While several barriers to the design and implementation of a competency-based learning model were identified, school leaders also indicated that some specific conditions and processes served as catalysts during their transition to being competency-based. Having an established and clearly articulated overarching vision of teaching and learning was reported as being critical by participating school leaders. For many school districts, this vision took the form of a Portrait of a Graduate or a similar representation. School districts without an existing documented vision made the development of one a top priority, incorporating various stakeholders in the visioning and strategic planning process to help establish the mindset needed for change. 

Although technology resources were listed as a barrier for some school districts, it was also reported as a catalyst for others. Some school leaders shared that they already had adequate computing devices for students, some digital content, and a robust LMS through which students interact with the digital content and their teachers. Having these resources in place provided a foundation for schools seeking to establish ubiquitous learning environments that provided a variety of learning formats for students.

The presence of a trusting and respectful school culture was also identified as a catalyst in making the shift from a traditional education model to one that is competency-based. Schools and districts that invested time into the development and maintenance of a culture that encouraged instructional risk-taking and placed value on developing collaborative relationships among the staff and students experienced quicker success as they implemented competency-based learning strategies. School leaders reported that staff readiness to make such a significant shift in the teaching and learning models within their schools required the willingness of teachers, and having a strong, positive culture was key to making the shift possible.

Related to maintaining a strong, positive culture is the need to hire staff that have the mindset to drive change and innovate in the classroom. The design and implementation of an effective competency-based education model is a multi-year process, and during that time, school leaders will likely need to replace staff and administrators due to retirements and employment mobility within the district or state. Effective recruitment and hiring practices that identify and attract people who have the mindset to drive change and provide the proper guidance, support, and leadership to their peers was also identified as a catalyst.

The ongoing development and growth of both staff and administrators emerged as another catalyst for implementing a competency-based education model. Participating school leaders cited that professional development that was strategic and intentionally designed to help staff and administrators support competency-based learning was essential for the success of their school districts’ implementation. 

The final catalyst that school leaders identified was consistency in leadership at the district and school building levels. In order to effectively create and maintain the conditions and processes referred to above as catalysts, stability in district- and building-level leadership is needed. Participating school leaders explained that where individual leaders remain in a school district for 3 or more years, the likelihood of instituting and maintaining change (i.e., a shift to competency-based education) is far greater as there is more continuity in terms of maintaining the established vision for teaching and learning.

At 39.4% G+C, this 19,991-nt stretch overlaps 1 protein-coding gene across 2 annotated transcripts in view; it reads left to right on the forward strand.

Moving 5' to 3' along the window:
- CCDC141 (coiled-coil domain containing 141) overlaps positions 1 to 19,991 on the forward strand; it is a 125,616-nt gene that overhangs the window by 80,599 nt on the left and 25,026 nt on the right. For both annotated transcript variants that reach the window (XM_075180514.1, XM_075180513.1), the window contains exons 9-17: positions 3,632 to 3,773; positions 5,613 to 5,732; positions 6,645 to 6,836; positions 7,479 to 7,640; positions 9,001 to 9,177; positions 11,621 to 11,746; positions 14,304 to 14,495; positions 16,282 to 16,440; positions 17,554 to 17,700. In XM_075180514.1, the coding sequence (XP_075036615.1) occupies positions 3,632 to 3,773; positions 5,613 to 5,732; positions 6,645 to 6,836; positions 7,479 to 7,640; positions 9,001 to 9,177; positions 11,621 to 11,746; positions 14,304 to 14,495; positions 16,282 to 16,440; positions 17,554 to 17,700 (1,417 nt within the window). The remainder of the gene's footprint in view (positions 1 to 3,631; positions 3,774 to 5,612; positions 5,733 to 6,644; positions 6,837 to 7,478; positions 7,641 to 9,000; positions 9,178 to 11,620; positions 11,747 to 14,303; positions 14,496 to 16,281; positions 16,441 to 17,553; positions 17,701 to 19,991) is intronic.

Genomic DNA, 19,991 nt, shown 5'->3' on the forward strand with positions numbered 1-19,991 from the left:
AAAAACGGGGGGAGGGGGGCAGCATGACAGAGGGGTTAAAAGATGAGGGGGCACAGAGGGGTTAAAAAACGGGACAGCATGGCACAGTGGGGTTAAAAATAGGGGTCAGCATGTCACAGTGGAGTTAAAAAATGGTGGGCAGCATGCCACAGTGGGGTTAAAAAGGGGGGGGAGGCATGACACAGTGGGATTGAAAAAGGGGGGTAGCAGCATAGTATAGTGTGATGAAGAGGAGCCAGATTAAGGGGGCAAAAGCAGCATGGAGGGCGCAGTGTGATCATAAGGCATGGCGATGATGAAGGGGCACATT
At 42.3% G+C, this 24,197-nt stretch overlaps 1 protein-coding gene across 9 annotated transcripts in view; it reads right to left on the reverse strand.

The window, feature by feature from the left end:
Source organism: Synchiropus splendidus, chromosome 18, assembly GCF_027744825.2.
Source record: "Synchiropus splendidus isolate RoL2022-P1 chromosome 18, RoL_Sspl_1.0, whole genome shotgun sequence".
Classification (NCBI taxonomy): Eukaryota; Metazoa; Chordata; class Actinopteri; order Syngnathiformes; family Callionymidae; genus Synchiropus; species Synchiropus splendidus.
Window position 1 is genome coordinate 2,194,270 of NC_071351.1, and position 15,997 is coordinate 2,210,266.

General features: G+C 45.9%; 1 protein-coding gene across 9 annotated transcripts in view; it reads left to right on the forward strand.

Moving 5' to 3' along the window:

The findings of this research study are based on the perspectives of leaders from eight Michigan school districts that have implemented competency-based education to some degree. Recommendations based on the expertise of these school leaders are provided here by MVLRI researchers to help administrators of other school districts—both within and beyond Michigan—as they design and implement competency-based learning in their schools and districts.

Establish a compelling “why”

The process of designing and implementing a systemic, competency-based education program is complex and requires significant time and effort to accomplish. School leaders should first establish a strong and compelling “why”—a future vision for learning in their school district. For some school districts, their Portrait of a Graduate serves as their vision, their beacon on the horizon that helps keep implementation efforts in focus when the process becomes challenging. For others, the vision may be articulated through a formal strategic planning process.

A common strategy for developing a systemwide vision is to assemble a group of stakeholders that can serve as advocates and represent the needs of the greater school community. According to Kelly Coffin, assistant superintendent of innovation and strategic initiatives for Farmington Public Schools, the participation of various stakeholders in the strategic planning process can help establish the mindset needed for change. “The community has to be with you every step of the way. They can’t see what they can’t see,” explained Coffin. WAVE program director Monique Uzelac and Oxford Community Schools deputy superintendent of curriculum and instruction Ken Weaver both agreed, suggesting that the process of developing a shared vision is an opportunity to pull stakeholders together to process thoughts and ideas that will coalesce into a forward-thinking vision of teaching and learning.